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The Tesla-AMD-Global Foundries Deal: What We Know And Don't Know (Yet)


Some media outlets are reporting that GlobalFoundries is working with Tesla on AI technology for its cars. This erroneous report stems from a comment GloFlo's CEO Sanjay Jha made on stage on Wednesday at the fab's annual get-together in San Jose. Here's what CNBC reported:

"On Wednesday Sanjay Jha, CEO of AMD spin-off GlobalFoundries, said at the company's technology conference in Santa Clara, California, that the company is working directly with Tesla. GlobalFoundries, which fabricates chips, has a wafer supply agreement in place with AMD through 2020." CNBC in an article published on 9/20/2017

But what Jha actually said—which we can confirm because we were present to hear it firsthand—was that GlobalFoundries is trying to attract companies as business models change:

"As we develop these new technologies, we are also seeing a big shift in the business model and the foundry business. What is happening is that system companies like Google, like Amazon, like Tesla, like Microsoft, are coming directly to foundries. They are working directly with IP companies and system development companies because they want to control the hardware and software."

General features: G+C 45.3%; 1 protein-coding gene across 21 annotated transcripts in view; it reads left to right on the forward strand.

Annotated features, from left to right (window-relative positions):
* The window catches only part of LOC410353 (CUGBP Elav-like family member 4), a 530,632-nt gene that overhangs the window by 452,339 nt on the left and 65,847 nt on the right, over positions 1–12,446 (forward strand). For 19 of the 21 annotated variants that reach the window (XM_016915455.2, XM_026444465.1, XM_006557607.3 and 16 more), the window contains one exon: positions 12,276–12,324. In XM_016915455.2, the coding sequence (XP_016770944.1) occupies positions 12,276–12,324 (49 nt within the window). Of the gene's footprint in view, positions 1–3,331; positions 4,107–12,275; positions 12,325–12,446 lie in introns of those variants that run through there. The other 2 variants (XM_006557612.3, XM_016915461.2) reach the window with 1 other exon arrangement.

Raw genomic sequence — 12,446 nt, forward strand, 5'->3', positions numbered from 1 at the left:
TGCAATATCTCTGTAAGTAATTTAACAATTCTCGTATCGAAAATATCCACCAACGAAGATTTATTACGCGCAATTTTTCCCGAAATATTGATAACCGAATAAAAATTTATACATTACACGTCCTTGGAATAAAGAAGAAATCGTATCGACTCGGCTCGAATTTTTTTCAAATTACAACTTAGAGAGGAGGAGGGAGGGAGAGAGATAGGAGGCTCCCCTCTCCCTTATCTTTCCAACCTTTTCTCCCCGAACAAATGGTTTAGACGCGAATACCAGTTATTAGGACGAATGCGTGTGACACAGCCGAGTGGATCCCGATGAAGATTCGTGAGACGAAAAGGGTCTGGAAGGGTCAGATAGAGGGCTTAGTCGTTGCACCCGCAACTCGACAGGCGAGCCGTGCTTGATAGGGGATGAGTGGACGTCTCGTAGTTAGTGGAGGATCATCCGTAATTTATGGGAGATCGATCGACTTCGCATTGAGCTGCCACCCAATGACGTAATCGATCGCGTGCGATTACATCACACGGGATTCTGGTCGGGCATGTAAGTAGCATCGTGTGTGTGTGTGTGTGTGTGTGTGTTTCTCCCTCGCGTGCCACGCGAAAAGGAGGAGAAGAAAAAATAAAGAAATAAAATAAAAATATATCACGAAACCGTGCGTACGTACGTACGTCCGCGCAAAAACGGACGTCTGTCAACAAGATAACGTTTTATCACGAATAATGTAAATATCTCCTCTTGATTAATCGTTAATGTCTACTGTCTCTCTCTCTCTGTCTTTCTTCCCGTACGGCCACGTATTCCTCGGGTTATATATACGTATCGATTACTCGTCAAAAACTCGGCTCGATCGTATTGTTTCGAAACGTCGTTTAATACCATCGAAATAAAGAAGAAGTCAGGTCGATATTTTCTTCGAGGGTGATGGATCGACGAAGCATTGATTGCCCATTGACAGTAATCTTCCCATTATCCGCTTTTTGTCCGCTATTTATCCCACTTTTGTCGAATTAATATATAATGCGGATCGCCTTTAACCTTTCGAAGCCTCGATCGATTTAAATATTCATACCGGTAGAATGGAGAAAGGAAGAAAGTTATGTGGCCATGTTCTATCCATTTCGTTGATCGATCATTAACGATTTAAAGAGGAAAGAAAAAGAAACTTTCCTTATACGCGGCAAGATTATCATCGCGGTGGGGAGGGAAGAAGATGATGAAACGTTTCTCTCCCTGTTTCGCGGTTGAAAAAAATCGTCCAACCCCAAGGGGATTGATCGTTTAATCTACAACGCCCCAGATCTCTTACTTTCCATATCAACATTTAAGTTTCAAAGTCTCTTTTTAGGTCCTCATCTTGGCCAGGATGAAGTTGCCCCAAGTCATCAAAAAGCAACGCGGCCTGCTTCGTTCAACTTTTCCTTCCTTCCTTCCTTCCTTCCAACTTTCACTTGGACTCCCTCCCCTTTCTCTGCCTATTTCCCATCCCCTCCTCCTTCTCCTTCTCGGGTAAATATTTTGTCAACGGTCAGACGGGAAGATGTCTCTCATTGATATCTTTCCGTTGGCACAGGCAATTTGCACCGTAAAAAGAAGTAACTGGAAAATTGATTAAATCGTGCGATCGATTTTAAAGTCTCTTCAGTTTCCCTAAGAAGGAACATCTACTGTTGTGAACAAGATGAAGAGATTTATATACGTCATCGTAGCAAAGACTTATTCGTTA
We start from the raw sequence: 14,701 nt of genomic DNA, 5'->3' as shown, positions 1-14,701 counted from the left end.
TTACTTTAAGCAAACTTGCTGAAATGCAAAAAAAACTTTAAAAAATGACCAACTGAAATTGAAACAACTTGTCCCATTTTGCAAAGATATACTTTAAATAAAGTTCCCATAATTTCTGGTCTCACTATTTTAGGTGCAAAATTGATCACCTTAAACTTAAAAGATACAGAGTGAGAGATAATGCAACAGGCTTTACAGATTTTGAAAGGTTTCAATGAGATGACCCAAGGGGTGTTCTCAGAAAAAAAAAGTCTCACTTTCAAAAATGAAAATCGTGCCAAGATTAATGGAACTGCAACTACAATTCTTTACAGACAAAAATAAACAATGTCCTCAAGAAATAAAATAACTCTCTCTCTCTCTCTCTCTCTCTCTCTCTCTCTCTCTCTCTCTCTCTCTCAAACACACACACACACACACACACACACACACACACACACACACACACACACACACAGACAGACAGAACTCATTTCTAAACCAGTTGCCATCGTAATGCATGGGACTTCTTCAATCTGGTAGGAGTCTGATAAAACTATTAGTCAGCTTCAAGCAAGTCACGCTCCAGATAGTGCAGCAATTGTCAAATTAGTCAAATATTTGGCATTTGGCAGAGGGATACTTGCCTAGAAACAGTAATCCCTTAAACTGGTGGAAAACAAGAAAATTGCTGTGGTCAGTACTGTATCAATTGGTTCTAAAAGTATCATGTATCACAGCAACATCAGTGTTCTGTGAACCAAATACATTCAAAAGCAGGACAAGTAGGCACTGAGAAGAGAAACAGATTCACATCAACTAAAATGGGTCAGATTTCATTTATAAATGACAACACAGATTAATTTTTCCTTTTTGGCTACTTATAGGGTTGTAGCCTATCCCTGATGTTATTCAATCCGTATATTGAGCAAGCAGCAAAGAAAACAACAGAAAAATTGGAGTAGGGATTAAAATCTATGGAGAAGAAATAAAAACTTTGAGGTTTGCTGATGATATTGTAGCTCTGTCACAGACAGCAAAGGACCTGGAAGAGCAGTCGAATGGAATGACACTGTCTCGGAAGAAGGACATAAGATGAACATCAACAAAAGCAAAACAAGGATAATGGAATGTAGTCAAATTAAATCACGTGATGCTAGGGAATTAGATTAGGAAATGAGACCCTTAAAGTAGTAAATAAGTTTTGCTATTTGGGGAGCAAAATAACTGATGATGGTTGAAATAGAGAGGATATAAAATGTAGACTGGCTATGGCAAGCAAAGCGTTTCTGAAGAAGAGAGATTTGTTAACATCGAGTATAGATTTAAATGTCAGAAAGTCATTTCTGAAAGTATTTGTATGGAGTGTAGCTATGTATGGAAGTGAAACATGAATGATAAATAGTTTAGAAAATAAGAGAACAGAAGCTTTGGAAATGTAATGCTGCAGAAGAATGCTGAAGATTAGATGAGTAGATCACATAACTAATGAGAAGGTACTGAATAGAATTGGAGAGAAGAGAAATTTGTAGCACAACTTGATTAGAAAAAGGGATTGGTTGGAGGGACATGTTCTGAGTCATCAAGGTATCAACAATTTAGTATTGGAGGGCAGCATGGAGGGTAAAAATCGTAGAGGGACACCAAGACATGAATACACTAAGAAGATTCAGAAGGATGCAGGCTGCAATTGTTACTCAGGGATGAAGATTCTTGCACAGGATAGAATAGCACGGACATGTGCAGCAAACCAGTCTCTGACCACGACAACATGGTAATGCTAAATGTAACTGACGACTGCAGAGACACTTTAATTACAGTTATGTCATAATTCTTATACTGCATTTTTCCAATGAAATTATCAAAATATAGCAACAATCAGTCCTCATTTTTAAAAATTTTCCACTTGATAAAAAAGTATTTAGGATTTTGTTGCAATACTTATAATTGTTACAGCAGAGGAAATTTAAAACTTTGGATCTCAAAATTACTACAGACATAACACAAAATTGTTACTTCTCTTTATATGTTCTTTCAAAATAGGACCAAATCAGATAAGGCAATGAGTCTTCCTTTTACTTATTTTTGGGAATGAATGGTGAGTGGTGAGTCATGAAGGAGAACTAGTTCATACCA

Global Foundries is not saying that it's working with Tesla--but that's not to say that AMD isn't working with Tesla. Jim Keller, formerly the chief architect for AMD's microprocessors, is now VP of autopilot hardware at Tesla.

Last year, AMD lost what Tesla CEO Elon Musk called a tight race against Nvidia for the auto company's GPU/AI business. Since that time, AMD has continued to show strength across multiple sectors.

The CNBC report said that its sources tied AMD and Tesla together, but neither AMD or Tesla will comment on the situation. The report indicated that Tesla was on a mission to develop its own chip for autonomous cars in order to be more vertically integrated, but that Tesla was potentially relying on building that "on top of AMD intellectual property." That particular wording certainly paints a dotted line to GlobalFoundries.

Further, during a presentation at the Deutsche Bank Technology Conference last week, AMD CFO Devinder Kumar responded to a question from AMD's U.S. semiconductor research chief Ross Seymore about downward pressure on the company's semi-custom business due to the cyclical nature of the gaming console business by saying that although revenue will be down year over year, there are "design wins" coming. He stated:

"The design wins you talked about is coming in 2018. That is a non-game console product and that revenue should be happening in the 2018 timeframe to continue to help the revenue on the semi-custom which sits within the EESC segment."